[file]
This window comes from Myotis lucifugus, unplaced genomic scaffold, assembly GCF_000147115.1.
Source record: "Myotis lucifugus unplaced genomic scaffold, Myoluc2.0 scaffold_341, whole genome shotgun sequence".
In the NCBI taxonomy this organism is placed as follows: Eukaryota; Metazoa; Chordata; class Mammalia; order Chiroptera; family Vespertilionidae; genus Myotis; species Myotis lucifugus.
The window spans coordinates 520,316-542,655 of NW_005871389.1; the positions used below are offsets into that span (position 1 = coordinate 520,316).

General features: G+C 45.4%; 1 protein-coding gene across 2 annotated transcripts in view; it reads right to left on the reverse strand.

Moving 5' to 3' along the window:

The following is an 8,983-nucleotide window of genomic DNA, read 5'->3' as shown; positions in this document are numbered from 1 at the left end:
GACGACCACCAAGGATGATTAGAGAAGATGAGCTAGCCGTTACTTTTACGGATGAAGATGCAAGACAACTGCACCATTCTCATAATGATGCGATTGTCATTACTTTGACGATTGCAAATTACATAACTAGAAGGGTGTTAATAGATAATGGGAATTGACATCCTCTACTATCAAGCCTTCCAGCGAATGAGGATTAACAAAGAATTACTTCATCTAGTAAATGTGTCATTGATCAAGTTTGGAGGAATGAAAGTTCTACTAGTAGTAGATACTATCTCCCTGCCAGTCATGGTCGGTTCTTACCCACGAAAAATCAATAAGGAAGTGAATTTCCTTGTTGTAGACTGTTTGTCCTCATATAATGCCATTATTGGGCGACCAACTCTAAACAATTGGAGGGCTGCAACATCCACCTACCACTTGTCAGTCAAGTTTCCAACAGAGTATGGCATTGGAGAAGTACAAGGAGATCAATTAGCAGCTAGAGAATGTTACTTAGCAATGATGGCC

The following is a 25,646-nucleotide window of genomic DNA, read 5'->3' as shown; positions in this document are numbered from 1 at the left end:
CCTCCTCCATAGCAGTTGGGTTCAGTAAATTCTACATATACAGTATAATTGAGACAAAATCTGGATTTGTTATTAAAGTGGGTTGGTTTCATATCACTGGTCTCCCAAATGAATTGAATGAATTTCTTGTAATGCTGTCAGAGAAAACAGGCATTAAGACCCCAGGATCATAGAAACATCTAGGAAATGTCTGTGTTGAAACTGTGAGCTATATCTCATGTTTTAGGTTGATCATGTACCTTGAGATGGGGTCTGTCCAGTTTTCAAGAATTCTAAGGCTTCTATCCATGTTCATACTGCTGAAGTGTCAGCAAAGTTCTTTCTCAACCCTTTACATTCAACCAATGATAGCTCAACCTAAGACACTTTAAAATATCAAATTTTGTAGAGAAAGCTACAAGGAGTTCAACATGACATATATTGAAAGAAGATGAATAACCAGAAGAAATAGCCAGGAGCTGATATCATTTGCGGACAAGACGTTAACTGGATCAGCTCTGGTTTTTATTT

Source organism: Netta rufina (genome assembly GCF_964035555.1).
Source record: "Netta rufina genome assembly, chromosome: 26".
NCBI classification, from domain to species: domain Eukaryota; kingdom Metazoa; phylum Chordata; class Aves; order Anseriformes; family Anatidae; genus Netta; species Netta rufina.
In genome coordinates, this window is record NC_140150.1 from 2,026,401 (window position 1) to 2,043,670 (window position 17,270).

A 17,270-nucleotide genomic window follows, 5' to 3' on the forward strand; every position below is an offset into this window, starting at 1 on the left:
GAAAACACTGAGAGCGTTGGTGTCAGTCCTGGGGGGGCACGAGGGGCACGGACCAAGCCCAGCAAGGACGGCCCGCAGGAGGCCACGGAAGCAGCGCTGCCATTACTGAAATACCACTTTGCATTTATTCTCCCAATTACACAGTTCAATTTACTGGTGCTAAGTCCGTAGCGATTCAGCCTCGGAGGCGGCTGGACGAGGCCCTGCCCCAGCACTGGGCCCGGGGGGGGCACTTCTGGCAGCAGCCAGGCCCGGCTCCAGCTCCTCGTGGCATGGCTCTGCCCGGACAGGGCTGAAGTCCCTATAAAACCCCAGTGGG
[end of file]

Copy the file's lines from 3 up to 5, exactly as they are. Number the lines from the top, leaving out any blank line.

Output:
In the NCBI taxonomy this organism is placed as follows: Eukaryota; Metazoa; Chordata; class Mammalia; order Chiroptera; family Vespertilionidae; genus Myotis; species Myotis lucifugus.
The window spans coordinates 520,316-542,655 of NW_005871389.1; the positions used below are offsets into that span (position 1 = coordinate 520,316).

General features: G+C 45.4%; 1 protein-coding gene across 2 annotated transcripts in view; it reads right to left on the reverse strand.